Thus, generally speaking, you are considered disabled for SSDI purposes if:

1. You cannot do the work that you did before;
2. The SSA determines that you cannot shift to other work because of your medical issues; and
3. Your medical issues are expected to last for longer than one year (or to result in death).

How Does the SSA Determine a “Disability”?

The SSA uses a five-step process to determine whether someone is “disabled” for SSDI purposes.  The process is to find answers to five questions, as follows:

1. Are you working?
2. Is your condition “severe,” i.e., does the medical condition significantly limit your ability to do work?
3. Is your condition found in the list of disabling conditions?
4. Can you do the work you did previously?
5. Can you do any other type of work?

In sum, there is a process that you need to go through – that the SSA makes quite rigorous – to demonstrate your eligibility for benefits. The process is so challenging that you would do well to get the experienced help of a seasoned Social Security Disability attorney in Jacksonville, like the attorneys at RITE Law.

Get Help from an Experienced Social Security Disability Attorneys in Jacksonville.

The Social Security and Supplemental Security Income Disability programs are the largest of several Federal programs that provide assistance to people with physical and/or mental disabilities. SSDI pays benefits to you and certain members of your family if you have worked long enough and paid Social Security taxes.  SSI pays benefits solely based on financial need.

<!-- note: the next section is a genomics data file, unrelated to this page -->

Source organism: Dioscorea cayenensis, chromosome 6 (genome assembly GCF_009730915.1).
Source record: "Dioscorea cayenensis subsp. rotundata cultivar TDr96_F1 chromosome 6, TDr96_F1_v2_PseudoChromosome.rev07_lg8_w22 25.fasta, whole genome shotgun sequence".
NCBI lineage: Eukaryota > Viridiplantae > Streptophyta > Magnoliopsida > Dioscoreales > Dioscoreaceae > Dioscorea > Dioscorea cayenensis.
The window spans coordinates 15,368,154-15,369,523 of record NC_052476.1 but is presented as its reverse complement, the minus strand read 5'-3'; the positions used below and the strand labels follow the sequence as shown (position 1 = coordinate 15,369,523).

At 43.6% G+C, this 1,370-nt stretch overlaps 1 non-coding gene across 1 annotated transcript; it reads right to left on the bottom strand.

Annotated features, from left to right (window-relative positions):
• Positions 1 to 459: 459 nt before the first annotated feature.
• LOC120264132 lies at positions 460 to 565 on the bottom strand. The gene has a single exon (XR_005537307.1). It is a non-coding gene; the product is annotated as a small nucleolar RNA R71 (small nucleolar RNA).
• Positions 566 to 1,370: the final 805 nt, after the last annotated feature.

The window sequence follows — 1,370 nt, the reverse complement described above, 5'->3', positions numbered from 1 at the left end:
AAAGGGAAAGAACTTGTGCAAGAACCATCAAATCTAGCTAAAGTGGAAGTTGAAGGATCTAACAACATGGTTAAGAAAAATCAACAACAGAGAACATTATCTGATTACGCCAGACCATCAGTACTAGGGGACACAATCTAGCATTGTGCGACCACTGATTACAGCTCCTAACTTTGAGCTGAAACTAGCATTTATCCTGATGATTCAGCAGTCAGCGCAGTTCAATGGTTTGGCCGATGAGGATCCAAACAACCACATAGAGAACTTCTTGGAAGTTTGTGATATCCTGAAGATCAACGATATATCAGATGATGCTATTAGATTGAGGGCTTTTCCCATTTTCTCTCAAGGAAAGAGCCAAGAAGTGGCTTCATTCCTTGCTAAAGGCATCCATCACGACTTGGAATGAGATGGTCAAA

As noted, initial claims for these benefits are often denied by the SSA due to paperwork errors or insufficient medical evidence verifying a disability.  There are a number of levels to the appeals system that leaves most people overwhelmed and frustrated.  

At RITE Law, we started the firm for one reason – to help those in Florida and elsewhere have the resources of a firm that was “big enough to fight but small enough to care.” At Rudolph, Israel, Tucker & Ellis (RITE law), we have the resources and experience to go to trial when it is necessary, and we have the wisdom to advise you appropriately.  

Without help from the Social Security disability attorneys in Jacksonville on the RITE team, trying to make insurance claims can lead to a lot of frustration and time and money lost. When you turn to our firm, we spring into action, making sure every detail of your claim is addressed. We answer any questions you have and stand in your corner to give you the best opportunity to receive all the benefits you deserve.   

Expect lots of attention, passionate representation and a healthy disdain for big insurance companies. We believe that leads to the best result possible. Unlike larger firms, your case isn’t handed to a paralegal or assistant to do the heavy lifting. The attorney you meet initially is the one who will be by your side every step of the way. 

Call us for help.  Our number is (904) 500-RITE or you can fill out our contact form online. We provide a free case evaluation, so feel free to call us today.